One of the exciting things about travel is posing for those long anticipated "bucket list" photographs. You know, the one's you had in mind from the time you first imagined the trip. This tour was full with such "Kodachrome" moments and Jerusalem Day Two was no exception.
The Old City from the Mount of Olives is, of course, a classic image. Typically the shot is taken with a baking hot sun reflecting from the white buildings and the golden dome on the Temple Mount shimmering.
This day was cold, wet and breezy - but the city shimmered anyway. So we got out of the bus, wrapped our jackets tight (it was the last time they'd be dry until we returned to the hotel) and took in the amazing panorama. It's easy to see the outline of the temple renovations Herod completed in 19 BC. So we wiped the rain from our lenses and tried to capture both the view and the emotions before making our way down to the Garden of Gethsemane.
GARDEN: In Gethsemane a collection of gnarled ancient olive trees, some dating back to the time of Christ, reside in a walled garden adjacent to The Church of All Nations, also known as The Basilica of The Agony. The trees stand as silent sentinel to Christ's deliberate choice to love me beyond reason and beyond even hope. When I reached through the fence and touched the bark I imagined I sensed a lingering resonance, an echo of the imprint of the physical presence of Jesus. Or maybe it wasn't my imagination at all.
They went to a place called Gethsemane, and Jesus said to his disciples, “Sit here while I pray.” He took Peter, James and John along with him, and he began to be deeply distressed and troubled. “My soul is overwhelmed with sorrow to the point of death,” he said to them. “Stay here and keep watch.” Going a little farther, he fell to the ground and prayed that if possible the hour might pass from him. “Abba, Father,” he said, “everything is possible for you. Take this cup from me. Yet not what I will, but what you will.” (Mark 14:32-36)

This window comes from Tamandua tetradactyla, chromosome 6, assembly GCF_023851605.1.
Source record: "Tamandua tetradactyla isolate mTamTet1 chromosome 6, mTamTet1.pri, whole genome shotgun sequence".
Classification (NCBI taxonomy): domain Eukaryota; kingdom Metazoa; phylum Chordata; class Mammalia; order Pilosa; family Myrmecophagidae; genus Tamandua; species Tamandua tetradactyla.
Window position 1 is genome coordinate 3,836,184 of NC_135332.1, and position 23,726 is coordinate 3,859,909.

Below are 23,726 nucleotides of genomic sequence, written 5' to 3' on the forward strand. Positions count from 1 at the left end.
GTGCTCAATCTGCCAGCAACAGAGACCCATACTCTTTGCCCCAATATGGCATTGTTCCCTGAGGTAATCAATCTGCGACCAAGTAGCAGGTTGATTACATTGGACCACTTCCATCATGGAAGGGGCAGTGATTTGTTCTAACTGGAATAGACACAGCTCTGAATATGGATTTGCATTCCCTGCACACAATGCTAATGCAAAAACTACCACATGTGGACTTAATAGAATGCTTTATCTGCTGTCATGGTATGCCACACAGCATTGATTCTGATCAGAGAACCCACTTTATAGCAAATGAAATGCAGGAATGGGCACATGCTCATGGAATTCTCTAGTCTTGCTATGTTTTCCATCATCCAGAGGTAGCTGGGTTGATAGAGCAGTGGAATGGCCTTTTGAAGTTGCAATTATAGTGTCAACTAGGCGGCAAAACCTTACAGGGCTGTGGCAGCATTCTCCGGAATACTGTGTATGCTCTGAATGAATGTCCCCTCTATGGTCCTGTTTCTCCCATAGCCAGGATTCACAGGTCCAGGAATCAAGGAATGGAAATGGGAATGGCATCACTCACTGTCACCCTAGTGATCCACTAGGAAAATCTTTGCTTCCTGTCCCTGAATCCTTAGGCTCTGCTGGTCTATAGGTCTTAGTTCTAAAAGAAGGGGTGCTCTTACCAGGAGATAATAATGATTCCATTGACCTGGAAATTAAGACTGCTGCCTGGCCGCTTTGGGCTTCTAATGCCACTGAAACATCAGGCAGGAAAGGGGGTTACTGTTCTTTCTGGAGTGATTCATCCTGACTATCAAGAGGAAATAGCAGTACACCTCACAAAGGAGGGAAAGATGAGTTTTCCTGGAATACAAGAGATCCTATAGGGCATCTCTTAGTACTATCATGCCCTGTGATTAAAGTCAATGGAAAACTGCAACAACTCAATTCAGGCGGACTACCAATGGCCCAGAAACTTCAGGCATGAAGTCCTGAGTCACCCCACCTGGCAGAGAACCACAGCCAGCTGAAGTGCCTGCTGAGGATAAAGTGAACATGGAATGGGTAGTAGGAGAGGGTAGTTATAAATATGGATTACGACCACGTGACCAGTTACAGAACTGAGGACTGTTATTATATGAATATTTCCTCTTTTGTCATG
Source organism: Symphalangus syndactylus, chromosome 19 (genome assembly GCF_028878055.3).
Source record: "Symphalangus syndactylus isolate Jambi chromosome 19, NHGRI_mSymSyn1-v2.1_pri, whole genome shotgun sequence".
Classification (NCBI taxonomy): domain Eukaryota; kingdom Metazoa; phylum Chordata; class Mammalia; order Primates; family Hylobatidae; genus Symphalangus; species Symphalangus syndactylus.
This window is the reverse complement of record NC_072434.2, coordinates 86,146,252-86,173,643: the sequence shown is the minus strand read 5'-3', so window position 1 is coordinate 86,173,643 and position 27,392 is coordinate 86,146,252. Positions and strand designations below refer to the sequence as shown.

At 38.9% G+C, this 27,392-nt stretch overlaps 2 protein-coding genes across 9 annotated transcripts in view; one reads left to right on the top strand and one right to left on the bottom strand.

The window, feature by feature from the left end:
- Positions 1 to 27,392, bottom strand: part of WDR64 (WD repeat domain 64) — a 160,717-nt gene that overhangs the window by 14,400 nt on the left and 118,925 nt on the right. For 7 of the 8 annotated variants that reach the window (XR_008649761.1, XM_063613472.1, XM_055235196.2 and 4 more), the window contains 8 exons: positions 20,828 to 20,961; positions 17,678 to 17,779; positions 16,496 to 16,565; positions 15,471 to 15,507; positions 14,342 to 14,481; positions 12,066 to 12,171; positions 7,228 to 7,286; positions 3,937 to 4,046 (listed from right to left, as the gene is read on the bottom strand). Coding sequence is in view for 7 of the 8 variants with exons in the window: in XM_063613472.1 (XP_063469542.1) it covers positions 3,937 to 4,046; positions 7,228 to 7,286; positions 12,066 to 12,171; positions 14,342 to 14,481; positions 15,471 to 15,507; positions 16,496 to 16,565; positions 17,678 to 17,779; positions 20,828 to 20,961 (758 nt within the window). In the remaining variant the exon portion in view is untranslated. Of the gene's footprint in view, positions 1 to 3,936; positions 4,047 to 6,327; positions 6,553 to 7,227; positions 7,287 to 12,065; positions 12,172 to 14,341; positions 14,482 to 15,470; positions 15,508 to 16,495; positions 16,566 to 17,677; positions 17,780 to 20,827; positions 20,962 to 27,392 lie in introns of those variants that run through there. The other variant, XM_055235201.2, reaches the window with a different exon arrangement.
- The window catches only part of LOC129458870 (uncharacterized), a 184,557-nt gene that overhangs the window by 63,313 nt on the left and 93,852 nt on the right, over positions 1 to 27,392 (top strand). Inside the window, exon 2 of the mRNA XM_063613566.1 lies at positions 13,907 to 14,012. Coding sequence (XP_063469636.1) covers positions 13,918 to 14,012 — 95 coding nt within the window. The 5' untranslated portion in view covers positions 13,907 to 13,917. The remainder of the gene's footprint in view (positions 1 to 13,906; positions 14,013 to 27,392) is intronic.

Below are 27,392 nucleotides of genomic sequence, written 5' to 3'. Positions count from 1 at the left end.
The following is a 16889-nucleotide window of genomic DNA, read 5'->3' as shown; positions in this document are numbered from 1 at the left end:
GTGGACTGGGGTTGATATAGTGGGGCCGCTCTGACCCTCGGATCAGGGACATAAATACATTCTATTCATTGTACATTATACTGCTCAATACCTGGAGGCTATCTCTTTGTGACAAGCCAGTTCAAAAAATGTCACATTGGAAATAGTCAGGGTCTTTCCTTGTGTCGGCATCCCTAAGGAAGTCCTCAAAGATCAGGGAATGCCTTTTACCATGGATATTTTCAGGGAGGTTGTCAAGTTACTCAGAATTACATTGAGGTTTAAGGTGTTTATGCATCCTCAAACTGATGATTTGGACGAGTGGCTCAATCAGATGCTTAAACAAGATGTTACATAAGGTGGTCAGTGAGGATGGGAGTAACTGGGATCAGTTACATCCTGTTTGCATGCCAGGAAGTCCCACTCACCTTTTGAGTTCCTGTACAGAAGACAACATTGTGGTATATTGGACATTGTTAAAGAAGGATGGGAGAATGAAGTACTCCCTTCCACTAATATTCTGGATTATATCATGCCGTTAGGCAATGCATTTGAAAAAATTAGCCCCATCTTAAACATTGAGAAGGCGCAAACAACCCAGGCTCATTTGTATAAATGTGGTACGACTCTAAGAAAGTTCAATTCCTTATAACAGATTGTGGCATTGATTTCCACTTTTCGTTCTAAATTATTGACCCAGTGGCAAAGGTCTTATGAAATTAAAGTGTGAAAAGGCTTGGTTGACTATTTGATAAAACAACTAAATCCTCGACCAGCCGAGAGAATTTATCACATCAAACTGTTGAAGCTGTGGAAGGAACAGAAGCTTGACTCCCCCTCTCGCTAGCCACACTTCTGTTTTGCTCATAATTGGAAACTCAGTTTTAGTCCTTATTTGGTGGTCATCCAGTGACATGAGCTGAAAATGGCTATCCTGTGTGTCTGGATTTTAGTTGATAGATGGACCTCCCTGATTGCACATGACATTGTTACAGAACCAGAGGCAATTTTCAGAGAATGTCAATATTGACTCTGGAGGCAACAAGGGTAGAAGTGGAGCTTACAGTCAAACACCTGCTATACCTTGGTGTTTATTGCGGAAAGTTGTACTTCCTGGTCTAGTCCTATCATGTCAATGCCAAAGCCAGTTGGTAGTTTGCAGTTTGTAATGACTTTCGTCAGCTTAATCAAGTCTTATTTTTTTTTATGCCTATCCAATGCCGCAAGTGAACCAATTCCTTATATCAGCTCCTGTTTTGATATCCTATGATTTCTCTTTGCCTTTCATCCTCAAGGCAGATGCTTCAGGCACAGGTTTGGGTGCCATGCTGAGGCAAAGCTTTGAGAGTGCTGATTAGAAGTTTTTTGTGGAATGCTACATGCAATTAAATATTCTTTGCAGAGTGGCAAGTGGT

Inside the basilica we found ourselves in a place of haunting beauty. The church is ornate in design, with elaborate paint and tile work. But it doesn't feature the gaudy bangles and hanging decorations so often found in the region. In consequence I found myself - naturally and gratefully - in a contemplative frame of mind.
I needed much more than the scant half hour or so to thoroughly engage the meaning and the emotional impact of Gethsemane, and so I left the church reluctantly, bound for our next destination but still, spiritually, in The Garden with Jesus.
And I wondered to myself as I boarded the bus, "Would we crucify Him today?"
And the answer was a hesitant but honest, "YES." And I'm sure that the most pointed resistance to Christ's challenging message would begin in the church that bears his name.
We saw a lot more that day, but this morning I can't break myself away:
- I can't break myself away from the Mount of Olives.
- I can't disengage from the memory of those ancient trees.
- I can't wrap my mind around the dishonor we do to the Spirit of Christ whenever we try to use the name of Jesus to advance our own, more cynical, agendas.
- I can't believe anyone would dare to manipulate this Jesus to advance their brand of politics.
"Enough!" Jesus said. "The hour has come. Look, the Son of Man is delivered into the hands of sinners. Rise! Let us go! Here comes my betrayer!” (Mark 14:41-42)
And we betray Jesus still....